Sunday, October 31, 2010

New Tech Tool: Wall Wisher

Via my Twitter account, I came upon a cool new (or new to me) web tool that I’d like to start using in my class. It’s called Wall Wisher and can be used as an online posting board. Good for teachers: there are settings that you can use to make sure that the wall doesn’t get overrun with spam (I set mine to only post things that I approved as the wall manager).

I’ve created my own Wall and posted a question (please visit and respond!) and thought of a few ways to use this tool in class:

Ø Post a discussion question for a book you’re reading and have students add their comments or thoughts at home or on the class computers as a Do Now or Center activity.

Ø Post a math problem and have students post different ways of solving it.

Ø Have students post math problems for other students to solve, see who can post the most difficult problem (the catch, you can’t post a problem unless you can solve it yourself).

Ø As you’re planning lessons, have students post what they want to study or what they’re struggling with (anonymously) so you can plan to focus on what the want to learn, or what they need to review.

Ø Post a topic and have students post links to web sites, videos, and other information they find about that topic, creating an online research wall.

Ø Post the nightly homework online and encourage students to post questions about homework or other class assignments that other students and you can answer, creating a place for them to go first, before either calling, getting frustrated, or quitting their at-home work.

Saturday, October 30, 2010

Finding Truth in Nonfiction

I started teaching the concepts of fiction and nonfiction with my fifth grade book group this week and I ran into a few challenges that I hadn’t expected.

First, I let them choose the book (from a few options that I gave them based on their reading level and the book sets that I found in libraries around school) and they choose Vampires Don't Wear Polka Dots by Debbie Daley (part of the Bailey School Kids series). The book ended up being my first challenge: it isn’t one that I would have chosen for this particular topic. Still, as we’re halfway through the book and they’re enjoying reading it, I surged ahead.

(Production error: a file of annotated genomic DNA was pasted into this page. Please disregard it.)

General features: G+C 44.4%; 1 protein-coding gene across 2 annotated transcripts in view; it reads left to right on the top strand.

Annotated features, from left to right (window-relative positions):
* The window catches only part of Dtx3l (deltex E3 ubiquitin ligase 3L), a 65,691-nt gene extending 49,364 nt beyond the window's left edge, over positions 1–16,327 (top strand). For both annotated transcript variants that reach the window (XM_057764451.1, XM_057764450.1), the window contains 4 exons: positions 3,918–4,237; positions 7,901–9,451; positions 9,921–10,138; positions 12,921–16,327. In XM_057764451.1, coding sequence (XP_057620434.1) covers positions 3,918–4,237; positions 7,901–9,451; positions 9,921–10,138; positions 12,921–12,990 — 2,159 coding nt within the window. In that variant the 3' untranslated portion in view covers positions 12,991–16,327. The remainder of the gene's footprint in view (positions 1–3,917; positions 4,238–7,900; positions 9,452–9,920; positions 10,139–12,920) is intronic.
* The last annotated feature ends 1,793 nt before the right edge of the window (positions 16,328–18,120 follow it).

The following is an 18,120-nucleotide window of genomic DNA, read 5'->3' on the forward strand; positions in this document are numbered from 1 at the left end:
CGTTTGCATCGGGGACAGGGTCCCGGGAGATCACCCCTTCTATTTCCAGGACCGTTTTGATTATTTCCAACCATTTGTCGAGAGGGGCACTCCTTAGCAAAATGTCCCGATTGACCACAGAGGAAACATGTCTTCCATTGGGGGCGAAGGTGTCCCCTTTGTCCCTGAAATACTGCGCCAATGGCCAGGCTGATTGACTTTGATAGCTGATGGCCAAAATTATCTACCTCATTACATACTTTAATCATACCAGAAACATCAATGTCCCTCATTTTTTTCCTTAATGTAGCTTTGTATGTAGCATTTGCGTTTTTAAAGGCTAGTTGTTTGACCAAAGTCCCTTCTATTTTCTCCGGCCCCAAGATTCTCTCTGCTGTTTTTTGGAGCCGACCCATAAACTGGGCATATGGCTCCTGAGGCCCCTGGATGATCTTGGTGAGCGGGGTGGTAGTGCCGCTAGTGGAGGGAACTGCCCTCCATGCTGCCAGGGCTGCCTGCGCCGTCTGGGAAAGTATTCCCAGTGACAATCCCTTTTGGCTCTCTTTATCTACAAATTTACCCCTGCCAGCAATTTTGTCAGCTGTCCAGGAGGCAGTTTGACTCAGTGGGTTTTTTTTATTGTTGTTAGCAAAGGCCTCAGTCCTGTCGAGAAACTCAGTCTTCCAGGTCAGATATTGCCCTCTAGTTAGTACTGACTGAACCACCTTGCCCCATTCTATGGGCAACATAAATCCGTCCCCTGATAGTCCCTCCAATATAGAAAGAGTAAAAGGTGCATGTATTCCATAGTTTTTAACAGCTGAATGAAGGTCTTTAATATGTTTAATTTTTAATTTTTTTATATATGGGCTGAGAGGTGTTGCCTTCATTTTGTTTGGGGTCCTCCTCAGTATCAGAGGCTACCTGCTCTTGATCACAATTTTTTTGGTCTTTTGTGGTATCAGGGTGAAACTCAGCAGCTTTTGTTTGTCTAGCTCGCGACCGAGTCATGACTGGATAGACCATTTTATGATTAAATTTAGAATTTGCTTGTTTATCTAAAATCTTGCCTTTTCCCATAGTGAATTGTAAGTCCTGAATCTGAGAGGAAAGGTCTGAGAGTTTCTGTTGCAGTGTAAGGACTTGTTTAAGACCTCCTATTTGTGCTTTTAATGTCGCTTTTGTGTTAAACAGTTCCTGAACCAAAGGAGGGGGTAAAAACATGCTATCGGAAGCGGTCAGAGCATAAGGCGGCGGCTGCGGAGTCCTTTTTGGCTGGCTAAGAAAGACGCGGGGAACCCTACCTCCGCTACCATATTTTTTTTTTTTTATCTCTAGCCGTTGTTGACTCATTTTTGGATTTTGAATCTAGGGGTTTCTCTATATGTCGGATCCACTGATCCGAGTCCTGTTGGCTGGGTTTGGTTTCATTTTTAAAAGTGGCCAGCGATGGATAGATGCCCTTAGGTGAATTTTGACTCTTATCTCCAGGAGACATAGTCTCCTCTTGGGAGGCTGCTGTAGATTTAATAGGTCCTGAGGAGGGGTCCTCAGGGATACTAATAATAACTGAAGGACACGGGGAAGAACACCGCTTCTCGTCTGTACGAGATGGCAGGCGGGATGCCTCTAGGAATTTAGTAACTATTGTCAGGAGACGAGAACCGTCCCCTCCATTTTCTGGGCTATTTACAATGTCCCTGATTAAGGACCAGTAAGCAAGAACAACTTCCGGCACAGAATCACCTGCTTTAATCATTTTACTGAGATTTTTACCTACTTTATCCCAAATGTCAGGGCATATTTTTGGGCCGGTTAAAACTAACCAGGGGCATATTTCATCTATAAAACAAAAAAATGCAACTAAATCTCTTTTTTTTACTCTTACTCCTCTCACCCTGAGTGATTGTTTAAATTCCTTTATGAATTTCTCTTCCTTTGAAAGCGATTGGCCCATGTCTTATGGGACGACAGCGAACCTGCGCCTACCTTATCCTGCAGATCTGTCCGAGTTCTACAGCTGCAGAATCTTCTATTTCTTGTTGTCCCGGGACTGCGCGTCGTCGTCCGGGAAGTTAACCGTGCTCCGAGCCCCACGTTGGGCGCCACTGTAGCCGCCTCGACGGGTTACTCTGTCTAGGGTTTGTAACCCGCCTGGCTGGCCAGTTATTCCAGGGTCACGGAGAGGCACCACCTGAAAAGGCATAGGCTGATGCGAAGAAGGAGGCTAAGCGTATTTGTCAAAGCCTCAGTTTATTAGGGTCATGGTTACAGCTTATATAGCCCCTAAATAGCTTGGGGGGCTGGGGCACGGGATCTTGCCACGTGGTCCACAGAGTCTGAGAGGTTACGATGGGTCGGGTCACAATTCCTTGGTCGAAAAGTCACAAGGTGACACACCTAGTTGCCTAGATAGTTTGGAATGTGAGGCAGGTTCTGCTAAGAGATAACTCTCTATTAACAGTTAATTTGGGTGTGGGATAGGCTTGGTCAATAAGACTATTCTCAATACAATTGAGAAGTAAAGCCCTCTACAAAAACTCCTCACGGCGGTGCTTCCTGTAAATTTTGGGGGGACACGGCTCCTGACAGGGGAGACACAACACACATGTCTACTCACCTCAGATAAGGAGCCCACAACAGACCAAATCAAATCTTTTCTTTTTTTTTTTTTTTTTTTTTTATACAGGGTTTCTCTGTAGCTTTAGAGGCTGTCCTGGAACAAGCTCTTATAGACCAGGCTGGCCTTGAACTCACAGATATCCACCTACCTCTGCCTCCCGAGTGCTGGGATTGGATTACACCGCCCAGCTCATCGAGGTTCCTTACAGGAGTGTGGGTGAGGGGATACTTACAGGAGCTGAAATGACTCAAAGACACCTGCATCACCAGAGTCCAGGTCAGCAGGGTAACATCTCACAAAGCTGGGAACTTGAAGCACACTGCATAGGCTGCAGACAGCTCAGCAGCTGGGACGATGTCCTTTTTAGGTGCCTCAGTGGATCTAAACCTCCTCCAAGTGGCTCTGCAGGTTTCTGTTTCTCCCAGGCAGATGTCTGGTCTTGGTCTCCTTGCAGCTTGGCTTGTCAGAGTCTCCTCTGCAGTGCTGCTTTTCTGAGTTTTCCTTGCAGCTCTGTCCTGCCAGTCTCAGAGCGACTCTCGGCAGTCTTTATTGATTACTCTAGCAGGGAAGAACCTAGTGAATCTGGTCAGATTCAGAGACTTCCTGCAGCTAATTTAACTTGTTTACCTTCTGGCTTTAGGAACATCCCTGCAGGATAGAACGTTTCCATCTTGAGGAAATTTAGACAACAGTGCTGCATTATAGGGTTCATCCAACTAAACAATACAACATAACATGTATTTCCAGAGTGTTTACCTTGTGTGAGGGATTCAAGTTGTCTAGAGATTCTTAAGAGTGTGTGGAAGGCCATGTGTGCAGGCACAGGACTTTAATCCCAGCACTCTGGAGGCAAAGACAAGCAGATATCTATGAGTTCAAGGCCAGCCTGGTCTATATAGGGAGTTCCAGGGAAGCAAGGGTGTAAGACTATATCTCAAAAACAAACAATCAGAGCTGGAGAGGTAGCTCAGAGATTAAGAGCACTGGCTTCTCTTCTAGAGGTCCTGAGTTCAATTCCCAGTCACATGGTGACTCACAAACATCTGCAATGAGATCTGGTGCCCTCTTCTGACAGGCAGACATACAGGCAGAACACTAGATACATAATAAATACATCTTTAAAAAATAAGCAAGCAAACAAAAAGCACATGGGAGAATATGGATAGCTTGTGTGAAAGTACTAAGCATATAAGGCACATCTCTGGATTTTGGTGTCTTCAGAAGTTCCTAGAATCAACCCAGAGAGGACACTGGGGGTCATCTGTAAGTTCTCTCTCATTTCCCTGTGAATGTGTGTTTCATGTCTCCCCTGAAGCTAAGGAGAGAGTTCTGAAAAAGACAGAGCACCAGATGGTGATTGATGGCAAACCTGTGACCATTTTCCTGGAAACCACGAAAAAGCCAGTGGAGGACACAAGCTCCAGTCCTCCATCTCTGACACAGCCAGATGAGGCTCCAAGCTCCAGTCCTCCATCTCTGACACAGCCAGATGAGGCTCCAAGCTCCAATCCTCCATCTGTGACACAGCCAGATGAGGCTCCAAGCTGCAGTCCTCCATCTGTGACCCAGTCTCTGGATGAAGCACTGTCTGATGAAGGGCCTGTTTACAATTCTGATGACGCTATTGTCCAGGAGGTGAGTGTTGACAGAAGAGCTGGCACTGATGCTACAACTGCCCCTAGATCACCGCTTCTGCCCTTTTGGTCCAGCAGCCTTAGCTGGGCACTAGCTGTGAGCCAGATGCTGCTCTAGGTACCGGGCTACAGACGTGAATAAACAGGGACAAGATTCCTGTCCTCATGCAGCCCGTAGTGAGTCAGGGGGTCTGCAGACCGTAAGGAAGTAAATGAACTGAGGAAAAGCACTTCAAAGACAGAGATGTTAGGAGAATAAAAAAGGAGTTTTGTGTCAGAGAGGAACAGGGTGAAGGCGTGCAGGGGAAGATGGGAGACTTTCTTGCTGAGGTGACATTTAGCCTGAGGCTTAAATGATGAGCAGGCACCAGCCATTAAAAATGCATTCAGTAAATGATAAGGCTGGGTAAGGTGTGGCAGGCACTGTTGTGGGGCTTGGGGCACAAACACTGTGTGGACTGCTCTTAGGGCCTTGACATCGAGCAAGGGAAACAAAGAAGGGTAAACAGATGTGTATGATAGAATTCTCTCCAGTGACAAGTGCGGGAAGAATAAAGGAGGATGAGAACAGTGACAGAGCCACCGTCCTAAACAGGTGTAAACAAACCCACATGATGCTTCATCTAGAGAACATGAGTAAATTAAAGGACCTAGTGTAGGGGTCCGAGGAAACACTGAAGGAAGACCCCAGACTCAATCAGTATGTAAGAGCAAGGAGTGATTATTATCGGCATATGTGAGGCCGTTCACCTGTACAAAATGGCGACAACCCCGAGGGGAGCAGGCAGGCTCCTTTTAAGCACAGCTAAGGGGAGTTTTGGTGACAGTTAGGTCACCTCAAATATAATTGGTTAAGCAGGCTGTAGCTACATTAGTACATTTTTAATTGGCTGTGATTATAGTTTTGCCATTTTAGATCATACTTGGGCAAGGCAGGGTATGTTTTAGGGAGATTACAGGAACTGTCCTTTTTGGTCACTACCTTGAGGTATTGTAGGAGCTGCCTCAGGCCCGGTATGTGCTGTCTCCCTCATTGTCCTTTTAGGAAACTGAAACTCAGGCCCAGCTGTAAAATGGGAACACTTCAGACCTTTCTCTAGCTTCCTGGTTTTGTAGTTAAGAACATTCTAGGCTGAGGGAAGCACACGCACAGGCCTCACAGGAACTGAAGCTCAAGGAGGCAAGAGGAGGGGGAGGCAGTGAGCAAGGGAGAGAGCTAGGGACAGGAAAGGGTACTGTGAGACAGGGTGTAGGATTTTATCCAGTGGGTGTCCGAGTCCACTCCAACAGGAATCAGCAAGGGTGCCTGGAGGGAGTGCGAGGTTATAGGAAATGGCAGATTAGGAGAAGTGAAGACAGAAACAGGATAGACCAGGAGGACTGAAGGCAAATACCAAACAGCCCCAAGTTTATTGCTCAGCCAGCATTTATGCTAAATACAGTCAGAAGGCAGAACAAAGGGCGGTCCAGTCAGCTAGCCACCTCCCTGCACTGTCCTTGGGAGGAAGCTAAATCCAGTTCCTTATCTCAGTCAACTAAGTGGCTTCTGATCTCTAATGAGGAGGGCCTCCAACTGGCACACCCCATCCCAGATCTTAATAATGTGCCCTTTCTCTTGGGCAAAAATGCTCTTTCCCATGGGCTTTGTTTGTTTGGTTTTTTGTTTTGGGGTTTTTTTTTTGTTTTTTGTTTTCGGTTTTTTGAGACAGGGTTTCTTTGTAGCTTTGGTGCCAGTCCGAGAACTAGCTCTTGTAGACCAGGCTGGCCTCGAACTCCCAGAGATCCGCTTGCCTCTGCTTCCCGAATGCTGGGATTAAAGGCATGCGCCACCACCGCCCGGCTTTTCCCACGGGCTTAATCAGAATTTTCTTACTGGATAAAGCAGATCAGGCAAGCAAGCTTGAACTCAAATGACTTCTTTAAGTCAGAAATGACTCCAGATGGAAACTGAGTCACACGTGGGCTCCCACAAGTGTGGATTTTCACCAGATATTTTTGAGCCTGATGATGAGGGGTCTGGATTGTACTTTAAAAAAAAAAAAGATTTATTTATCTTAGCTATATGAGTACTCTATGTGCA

Next challenge: how to teach the idea of nonfiction in a fiction book group. In discussion with my colleagues, we talked about focusing on the idea that authors use nonfiction to enhance fiction. I liked this idea a lot. First, because I think nonfiction and fiction are typically taught separately, and this would merge the two. Also, it’s a great way to encourage kids to think about what authors do to influence the readers’ experience with a story or book. And, because I tend to read more nonfiction, memoirs, and narrative nonfiction than novels, and would like to bring more nonfiction into my classroom and this seems like a great way to do just that.

I kicked off the topic on Friday with the question: Do authors do research in order to write fiction? Why or why not?

Right away, one of my students answered that yes, authors do research because they have to get the details right (in our current story, the details of what vampires are supposed to look like and do). The discussion that resulted was a great one—a million miles from my actual lesson plan, and I couldn’t have been happier.

We talked about the kind of research that an author would have to do in order to write a book for kids. They’d have to get the dialogue right, capture the experience of kids talking on the playground, or make a classroom “feel” right to a kid who’s reading it, all things that an adult would have to do research to figure out.